Brethren, shall we ungratefully dash from us the cup of happiness, the sweet union and fellowship of our brethren, and embark on the tempestuous ocean of trumoil and strife? - Still we disregard the fatal examples with which we are surrounded, both in regard to the unhappy divisions of the church and the awful visitations of Almighty God, and enter the field of contentment? Who can look on the scenes of death and pestilence abroad in the land, and doubt that God has a controversy with the children of men? Who can doubt that sin is the cause of this affliction? Who can solemnly say that I have not sinned, and am, therefore, exempt? "He that is without sin among us, let him cast a stone."

      And now dear brethren, in the close of our letter, let us remind you of the importance of adhering steadfastly to "the faith which was once delivered to the saints," and not to be carried away with every wind of doctrine;" bearing in mind that salvation is alone of grace, from first to last, and that good works are the fruits and not the cause of our faith; after we have done all that we can, we are unprofitable servants, and, "Oh to grace how great a debtor" that we are not dependent on our own performances to obtain life and salvation. Were this the case, we feel confident that the object would never be accomplished, and that our course would eventlually terminate in the chambers of endless woe. With hearts of gratitude, we should adore the riches of that grace, "that sought us when strangers, wandering from the fold of God." Oh! brethren how much ought we to love our Heavenly Father, "who has done such great things for us," and as he has given us a hope in Christ, "let us glorify him in our body and spirit, which are the Lords." Endeavoring to honor the cause of Christ by departing from every appearance of evil - "by living soberly, righteously, and godly in this present world," "having no fellowship with the unfruitful works of darkness." - Walking together in love, as dear children. - Endeavoring "to keep the unity of the spirit in the bond of peace." - Evincing to the world that we have been with Jesus -- that we have tasted - that he is pecious - that his goodness constrains us to love, adore, and serve him, and unites us in the strongest ties of Christian fellowship - Brethren, we are persuaded that if these things be in us and abound,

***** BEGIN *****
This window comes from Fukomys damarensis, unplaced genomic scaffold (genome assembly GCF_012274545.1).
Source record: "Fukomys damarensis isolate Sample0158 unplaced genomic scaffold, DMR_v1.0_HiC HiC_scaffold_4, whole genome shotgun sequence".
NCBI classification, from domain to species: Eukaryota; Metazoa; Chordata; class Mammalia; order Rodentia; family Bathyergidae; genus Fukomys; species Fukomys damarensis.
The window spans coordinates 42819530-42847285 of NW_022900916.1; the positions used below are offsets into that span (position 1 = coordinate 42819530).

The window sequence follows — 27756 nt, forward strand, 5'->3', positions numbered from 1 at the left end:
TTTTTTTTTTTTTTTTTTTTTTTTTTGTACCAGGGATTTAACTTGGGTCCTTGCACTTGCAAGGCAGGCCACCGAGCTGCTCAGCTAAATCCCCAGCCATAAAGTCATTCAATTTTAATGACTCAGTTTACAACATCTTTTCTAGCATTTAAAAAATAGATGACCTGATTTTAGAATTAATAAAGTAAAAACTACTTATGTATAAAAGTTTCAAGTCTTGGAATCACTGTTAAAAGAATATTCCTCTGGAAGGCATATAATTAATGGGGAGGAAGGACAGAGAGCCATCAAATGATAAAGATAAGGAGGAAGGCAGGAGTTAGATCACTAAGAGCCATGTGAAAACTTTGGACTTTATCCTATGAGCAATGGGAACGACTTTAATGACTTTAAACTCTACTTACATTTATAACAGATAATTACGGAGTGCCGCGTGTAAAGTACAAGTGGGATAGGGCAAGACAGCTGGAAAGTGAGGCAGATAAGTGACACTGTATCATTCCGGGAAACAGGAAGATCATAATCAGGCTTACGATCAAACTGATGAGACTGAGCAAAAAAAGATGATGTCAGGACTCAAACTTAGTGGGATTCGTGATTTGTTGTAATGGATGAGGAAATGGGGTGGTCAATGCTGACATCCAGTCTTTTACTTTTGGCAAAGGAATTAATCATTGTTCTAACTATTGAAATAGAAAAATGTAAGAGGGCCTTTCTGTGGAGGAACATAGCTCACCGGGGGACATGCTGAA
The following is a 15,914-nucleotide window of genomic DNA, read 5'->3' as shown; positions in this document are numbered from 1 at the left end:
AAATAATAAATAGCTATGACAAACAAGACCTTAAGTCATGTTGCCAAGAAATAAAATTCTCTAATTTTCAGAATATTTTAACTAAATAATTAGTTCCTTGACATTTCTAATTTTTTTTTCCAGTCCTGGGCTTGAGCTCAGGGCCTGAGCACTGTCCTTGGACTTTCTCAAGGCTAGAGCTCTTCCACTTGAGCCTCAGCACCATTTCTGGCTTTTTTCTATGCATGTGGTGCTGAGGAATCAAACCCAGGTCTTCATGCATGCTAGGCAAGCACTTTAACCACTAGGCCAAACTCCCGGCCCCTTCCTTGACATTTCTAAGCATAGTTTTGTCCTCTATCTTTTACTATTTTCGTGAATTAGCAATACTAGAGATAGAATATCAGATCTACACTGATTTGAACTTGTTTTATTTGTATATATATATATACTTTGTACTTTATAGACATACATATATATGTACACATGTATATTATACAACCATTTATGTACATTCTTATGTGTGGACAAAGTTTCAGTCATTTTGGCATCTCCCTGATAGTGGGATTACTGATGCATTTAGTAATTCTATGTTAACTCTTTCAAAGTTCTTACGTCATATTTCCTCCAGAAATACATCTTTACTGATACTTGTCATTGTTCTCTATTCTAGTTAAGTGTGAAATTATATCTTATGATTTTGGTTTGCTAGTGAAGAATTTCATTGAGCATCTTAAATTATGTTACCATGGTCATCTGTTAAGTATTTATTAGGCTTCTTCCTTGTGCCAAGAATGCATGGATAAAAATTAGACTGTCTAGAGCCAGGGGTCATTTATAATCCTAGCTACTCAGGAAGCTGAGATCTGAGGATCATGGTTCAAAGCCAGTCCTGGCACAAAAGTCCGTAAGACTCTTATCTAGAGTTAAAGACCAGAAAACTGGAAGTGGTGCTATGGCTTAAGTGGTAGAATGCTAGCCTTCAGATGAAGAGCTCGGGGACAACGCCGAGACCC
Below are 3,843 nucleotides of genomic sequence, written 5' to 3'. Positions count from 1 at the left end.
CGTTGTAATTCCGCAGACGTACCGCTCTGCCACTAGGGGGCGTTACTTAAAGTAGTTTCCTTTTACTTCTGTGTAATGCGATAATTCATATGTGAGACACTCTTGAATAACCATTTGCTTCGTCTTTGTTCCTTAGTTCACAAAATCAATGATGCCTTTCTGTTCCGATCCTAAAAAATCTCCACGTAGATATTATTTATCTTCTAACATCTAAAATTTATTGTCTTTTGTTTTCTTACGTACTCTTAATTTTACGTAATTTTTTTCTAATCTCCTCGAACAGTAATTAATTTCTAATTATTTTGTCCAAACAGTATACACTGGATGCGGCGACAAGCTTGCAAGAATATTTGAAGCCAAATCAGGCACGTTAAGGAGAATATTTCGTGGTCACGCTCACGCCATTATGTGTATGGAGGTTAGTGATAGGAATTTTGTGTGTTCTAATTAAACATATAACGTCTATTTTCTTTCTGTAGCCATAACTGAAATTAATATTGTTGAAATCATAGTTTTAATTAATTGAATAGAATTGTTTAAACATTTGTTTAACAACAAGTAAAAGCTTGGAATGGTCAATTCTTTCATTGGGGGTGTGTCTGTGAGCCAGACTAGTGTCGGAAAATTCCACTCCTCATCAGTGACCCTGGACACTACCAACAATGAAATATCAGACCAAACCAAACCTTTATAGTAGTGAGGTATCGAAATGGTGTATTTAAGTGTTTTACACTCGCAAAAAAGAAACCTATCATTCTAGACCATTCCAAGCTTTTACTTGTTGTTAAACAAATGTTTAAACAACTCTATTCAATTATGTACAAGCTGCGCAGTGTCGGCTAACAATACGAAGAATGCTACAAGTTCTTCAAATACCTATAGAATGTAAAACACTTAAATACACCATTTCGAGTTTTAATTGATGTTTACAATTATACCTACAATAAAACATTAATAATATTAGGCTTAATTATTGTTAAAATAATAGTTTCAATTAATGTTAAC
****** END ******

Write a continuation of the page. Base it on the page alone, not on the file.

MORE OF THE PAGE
"Our cheerful songs would oftener be,
Hear what the Lord has done for me."

      May our Heavenly Father continue unto us the blessings of peace, "that we may be rooted and grounded in love;" "that we may know the love of Christ, which passeth knowledge; that we may be filled with all the fulness of God," that we may be guided by his unerring spirit through life, and die in the triumphs of faith, is the prayer of your brethren in the hope of eternal life.
     Brethren, farewell.

[From Northbend Baptist Association Minutes, 1833. The grammar and spelling are unchanged. Transcribed and formatted by Jim Duvall.]